Here’s What You Need To Know About Cloning Humans

image - Flickr / Kevin Dooley
image – Flickr / Kevin Dooley

I had this daydream the other day. It was about a guy that goes into a medical facility in the future because his liver or his heart is failing. It’s the future, and so the treatment is actually pretty simple. They’re going to clone him, and then take out the clone’s organ and do a transplant. So the guy walks in, they do they procedure, and as he gets up to, he finds that he’s restrained, strapped down to the operating table, and all of the doctors are like, “Sorry clone, you’re not going anywhere.”

Because the clone has all of the guy’s memories up until the point of cloning, so that’s what it feels like. Right? I don’t know. I’m actually pro-cloning. I would clone myself in a second. Because it wouldn’t be exploitative. I’d be more than willing to share half of my life with a clone. The immediate upside is that I’d only have to work half as many hours. We could just take turns. So that would be great.

But the obvious downside is that we’d be spending double the money on food and drink. Clothes wouldn’t be a problem, because I have more than one pair of clothing. But laundry detergent use would definitely double. Still, I think it would be worth it, absolutely, to be able to go to work half the time. There are so many ways to split it up. It’s like, maybe I would only have to work two days a week. Or, I could work a full week and then have a full week’s vacation, and we could alternate.

Most clone story problems happen because a guy makes a clone of himself and then realizes once the clone exists that there is just too much stuff that he’s not willing to compromise with himself. Like the organ donor story that I started out with. If you want to get cloned, you have to go into it assuming that you’re going to be the clone, because maybe you will be. Because who really knows whose memories are going to belong to which one? And what if the cloning company is run by a bunch of incompetents, always mixing up who is the clone and who is the original?

I’m just saying, if you want to do cloning the right way, you have to plan it out in advance so that if you were to wake up tomorrow as a clone, you’d be happy with all of the decisions the original made in advance. Equal power sharing. Equal work time. And yeah, an extra kidney if something goes wrong. Livers would be problematic still, and I guess the same with hearts. But kidneys, eyes, hands, anything that there are two of, you’d be fine.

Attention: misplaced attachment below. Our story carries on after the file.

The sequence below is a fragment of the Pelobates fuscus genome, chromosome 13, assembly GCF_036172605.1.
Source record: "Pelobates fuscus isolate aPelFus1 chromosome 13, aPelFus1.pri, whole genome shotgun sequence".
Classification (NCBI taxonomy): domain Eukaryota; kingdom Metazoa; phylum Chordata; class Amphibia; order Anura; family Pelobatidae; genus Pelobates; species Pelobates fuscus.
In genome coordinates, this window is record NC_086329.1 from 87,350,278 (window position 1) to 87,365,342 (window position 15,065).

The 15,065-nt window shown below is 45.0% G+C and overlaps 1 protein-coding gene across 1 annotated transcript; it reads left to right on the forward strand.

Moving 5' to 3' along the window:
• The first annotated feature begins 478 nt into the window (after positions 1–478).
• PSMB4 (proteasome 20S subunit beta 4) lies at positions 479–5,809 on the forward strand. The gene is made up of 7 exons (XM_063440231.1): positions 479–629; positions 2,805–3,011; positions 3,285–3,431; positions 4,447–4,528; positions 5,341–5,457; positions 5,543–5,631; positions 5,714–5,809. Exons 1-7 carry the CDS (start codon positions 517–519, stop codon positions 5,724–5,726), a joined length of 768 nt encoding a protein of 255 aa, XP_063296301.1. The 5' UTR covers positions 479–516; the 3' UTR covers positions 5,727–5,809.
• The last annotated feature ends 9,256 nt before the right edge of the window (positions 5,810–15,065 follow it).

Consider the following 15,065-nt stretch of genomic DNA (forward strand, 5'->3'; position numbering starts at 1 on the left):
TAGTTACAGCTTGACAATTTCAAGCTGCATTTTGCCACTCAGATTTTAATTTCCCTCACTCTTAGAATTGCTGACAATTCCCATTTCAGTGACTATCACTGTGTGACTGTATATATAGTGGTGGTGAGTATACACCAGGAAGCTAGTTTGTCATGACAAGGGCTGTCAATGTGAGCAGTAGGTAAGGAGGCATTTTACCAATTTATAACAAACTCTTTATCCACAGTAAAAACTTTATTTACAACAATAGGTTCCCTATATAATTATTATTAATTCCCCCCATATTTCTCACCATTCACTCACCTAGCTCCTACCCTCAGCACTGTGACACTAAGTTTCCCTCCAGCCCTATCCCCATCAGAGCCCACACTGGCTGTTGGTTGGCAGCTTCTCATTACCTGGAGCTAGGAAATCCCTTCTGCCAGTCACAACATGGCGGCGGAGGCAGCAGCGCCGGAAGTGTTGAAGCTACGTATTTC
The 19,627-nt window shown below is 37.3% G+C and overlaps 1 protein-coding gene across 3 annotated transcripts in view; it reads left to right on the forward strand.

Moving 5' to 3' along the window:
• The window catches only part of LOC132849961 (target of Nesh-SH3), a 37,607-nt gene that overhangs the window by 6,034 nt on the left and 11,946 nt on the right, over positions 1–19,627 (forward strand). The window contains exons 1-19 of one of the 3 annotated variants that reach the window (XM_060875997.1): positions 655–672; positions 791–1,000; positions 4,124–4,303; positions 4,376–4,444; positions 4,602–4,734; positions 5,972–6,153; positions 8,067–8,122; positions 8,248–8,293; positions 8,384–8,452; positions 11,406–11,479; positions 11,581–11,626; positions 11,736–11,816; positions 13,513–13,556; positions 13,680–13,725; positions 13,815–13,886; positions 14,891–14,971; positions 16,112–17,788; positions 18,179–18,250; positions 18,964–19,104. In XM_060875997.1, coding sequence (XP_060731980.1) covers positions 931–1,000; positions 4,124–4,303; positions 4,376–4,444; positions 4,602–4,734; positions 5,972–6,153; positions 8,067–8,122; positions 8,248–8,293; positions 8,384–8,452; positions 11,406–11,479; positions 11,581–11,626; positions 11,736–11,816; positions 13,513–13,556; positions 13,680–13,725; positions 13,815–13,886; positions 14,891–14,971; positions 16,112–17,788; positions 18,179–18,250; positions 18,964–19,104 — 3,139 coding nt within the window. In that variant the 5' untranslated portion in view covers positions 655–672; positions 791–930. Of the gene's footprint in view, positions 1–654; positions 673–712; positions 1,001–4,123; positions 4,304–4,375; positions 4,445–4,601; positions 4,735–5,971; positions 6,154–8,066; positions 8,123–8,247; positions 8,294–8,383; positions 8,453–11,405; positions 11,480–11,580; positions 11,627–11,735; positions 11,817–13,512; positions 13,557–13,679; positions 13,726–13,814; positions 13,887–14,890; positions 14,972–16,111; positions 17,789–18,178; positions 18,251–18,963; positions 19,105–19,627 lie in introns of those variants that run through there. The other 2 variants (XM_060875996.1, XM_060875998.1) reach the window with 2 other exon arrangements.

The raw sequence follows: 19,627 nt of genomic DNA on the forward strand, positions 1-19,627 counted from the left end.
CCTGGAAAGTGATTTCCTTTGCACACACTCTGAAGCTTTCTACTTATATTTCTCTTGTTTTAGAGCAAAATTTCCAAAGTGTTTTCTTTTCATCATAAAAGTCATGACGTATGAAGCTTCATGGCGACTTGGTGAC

Unfortunately it’s never going to be that easy. The first people to get their hands on cloning technology will definitely be the ultra-rich, the type that never want to compromise on or share anything. Because they earned it, the money to fund the futuristic cloning technology, the right to own everything. They’ll take the above scenario, the organ harvesting I’m-not-the-clone-you’re-the-clone story and they’d think about it, they’d maybe acknowledge what would have to be a pretty unpleasant scenario for the clone, and they’d just say, well screw that guy, screw that clone, screw myself. I need an extra heart and I don’t care if I have to bring into existence an identical version of myself to do it.

I would love to clone myself and then challenge the clone to a race, or a game of basketball, or rocks-paper-scissors. I’ve never lost rocks-paper-scissors. Not even once. Maybe we’d walk up to each other, eye-to-eye, we’d both go “rocks-paper-scissors says shoot.” And we’d both draw rock. That’s always my first move. And then I always go scissor. And then scissor. It goes rock, scissor, scissor, rock, scissor, paper, paper, paper, paper, paper, paper, rock, paper, paper, rock, paper, scissor. I always do that combo because it’s unbeatable. But that’s as far as I’ve ever gone. What would it be like against myself? Would it just be an eternal tie? We’d be standing there, for days, rocks-paper-scissors shoot: paper, tie. Rocks-paper-scissors shoot: paper: tie.

And the days would go by and people would come up to us and go, “Robs, you really need to take a break, stop for even just a second, go to the bathroom, take a drink of water.” But neither of us would quit. You know why? Because I would never quit. So therefore the two of us would never quit. But eventually the physical demands of everything that people had been warning us about, food, water, bathroom breaks, they’ll all have taken their toll, and we’ll both pass out at the exact same second.

And we’ll both wake up in the hospital, and the doctors will be saying, “Sorry Robs, but you didn’t go to the bathroom and didn’t drink any water to the point where all four of your kidneys failed at the same time.” And we’d be shocked, but the doctor would tell us not to worry, he’d say, “Don’t worry boys, your insurance covered some pretty fancy procedures, and we were able to clone the two of you. So as soon as your clones are all ready, we’ll just harvest their organs and give them to you.” And I’ll open my mouth to say, “I don’t know how I feel about that doc,” but I wouldn’t be able to actually say it out loud, because my mouth is taped shut, and my arms and legs are strapped to the hospital gurney. And I’ll break into a cold sweat as I realize that I’m the clone here, and they’re going to harvest my kidneys. And my head is strapped down also, but I move my eyes as far as I can to the side and I can see another me, also strapped in, and two more of me to his side, laying down on the operating table as the doctors tell them not to worry, that the procedure will be over and done with in no time, that there’s nothing to worry about, that this is a very common operation. TC mark

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